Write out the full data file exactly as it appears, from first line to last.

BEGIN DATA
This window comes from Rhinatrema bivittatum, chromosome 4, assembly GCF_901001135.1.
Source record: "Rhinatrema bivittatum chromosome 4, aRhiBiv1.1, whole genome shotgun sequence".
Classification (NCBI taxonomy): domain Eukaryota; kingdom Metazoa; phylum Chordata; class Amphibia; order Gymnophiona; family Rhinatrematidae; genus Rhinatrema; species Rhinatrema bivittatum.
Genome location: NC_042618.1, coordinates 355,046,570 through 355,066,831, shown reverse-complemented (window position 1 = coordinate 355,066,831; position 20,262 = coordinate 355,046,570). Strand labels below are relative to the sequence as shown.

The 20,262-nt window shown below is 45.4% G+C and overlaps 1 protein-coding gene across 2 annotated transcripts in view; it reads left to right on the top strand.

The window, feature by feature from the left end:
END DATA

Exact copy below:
This window comes from Rhinatrema bivittatum, chromosome 4, assembly GCF_901001135.1.
Source record: "Rhinatrema bivittatum chromosome 4, aRhiBiv1.1, whole genome shotgun sequence".
Classification (NCBI taxonomy): domain Eukaryota; kingdom Metazoa; phylum Chordata; class Amphibia; order Gymnophiona; family Rhinatrematidae; genus Rhinatrema; species Rhinatrema bivittatum.
Genome location: NC_042618.1, coordinates 355,046,570 through 355,066,831, shown reverse-complemented (window position 1 = coordinate 355,066,831; position 20,262 = coordinate 355,046,570). Strand labels below are relative to the sequence as shown.

The 20,262-nt window shown below is 45.4% G+C and overlaps 1 protein-coding gene across 2 annotated transcripts in view; it reads left to right on the top strand.

The window, feature by feature from the left end: